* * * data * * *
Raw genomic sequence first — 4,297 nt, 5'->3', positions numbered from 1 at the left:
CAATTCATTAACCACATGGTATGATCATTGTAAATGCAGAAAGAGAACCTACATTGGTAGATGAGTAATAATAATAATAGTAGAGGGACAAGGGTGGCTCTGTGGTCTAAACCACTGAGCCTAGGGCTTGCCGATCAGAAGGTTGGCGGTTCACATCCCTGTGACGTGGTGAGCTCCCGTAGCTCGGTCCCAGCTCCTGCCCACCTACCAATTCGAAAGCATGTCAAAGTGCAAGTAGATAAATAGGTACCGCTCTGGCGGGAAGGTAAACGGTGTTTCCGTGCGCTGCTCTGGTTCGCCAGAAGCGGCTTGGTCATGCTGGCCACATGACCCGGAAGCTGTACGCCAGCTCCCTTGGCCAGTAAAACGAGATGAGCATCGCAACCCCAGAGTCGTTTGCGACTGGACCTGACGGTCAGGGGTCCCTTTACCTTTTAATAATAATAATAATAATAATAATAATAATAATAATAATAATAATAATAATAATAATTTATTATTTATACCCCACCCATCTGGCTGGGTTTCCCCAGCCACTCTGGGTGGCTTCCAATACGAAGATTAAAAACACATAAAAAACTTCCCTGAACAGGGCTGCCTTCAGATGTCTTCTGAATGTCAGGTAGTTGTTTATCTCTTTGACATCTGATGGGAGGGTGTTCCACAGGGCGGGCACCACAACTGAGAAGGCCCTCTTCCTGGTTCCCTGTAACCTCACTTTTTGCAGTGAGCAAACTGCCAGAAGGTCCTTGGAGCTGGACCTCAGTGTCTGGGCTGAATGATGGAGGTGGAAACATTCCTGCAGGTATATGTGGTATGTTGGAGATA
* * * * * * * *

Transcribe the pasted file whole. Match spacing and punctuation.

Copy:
Raw genomic sequence first — 4,297 nt, 5'->3', positions numbered from 1 at the left:
CAATTCATTAACCACATGGTATGATCATTGTAAATGCAGAAAGAGAACCTACATTGGTAGATGAGTAATAATAATAATAGTAGAGGGACAAGGGTGGCTCTGTGGTCTAAACCACTGAGCCTAGGGCTTGCCGATCAGAAGGTTGGCGGTTCACATCCCTGTGACGTGGTGAGCTCCCGTAGCTCGGTCCCAGCTCCTGCCCACCTACCAATTCGAAAGCATGTCAAAGTGCAAGTAGATAAATAGGTACCGCTCTGGCGGGAAGGTAAACGGTGTTTCCGTGCGCTGCTCTGGTTCGCCAGAAGCGGCTTGGTCATGCTGGCCACATGACCCGGAAGCTGTACGCCAGCTCCCTTGGCCAGTAAAACGAGATGAGCATCGCAACCCCAGAGTCGTTTGCGACTGGACCTGACGGTCAGGGGTCCCTTTACCTTTTAATAATAATAATAATAATAATAATAATAATAATAATAATAATAATAATAATAATAATTTATTATTTATACCCCACCCATCTGGCTGGGTTTCCCCAGCCACTCTGGGTGGCTTCCAATACGAAGATTAAAAACACATAAAAAACTTCCCTGAACAGGGCTGCCTTCAGATGTCTTCTGAATGTCAGGTAGTTGTTTATCTCTTTGACATCTGATGGGAGGGTGTTCCACAGGGCGGGCACCACAACTGAGAAGGCCCTCTTCCTGGTTCCCTGTAACCTCACTTTTTGCAGTGAGCAAACTGCCAGAAGGTCCTTGGAGCTGGACCTCAGTGTCTGGGCTGAATGATGGAGGTGGAAACATTCCTGCAGGTATATGTGGTATGTTGGAGATA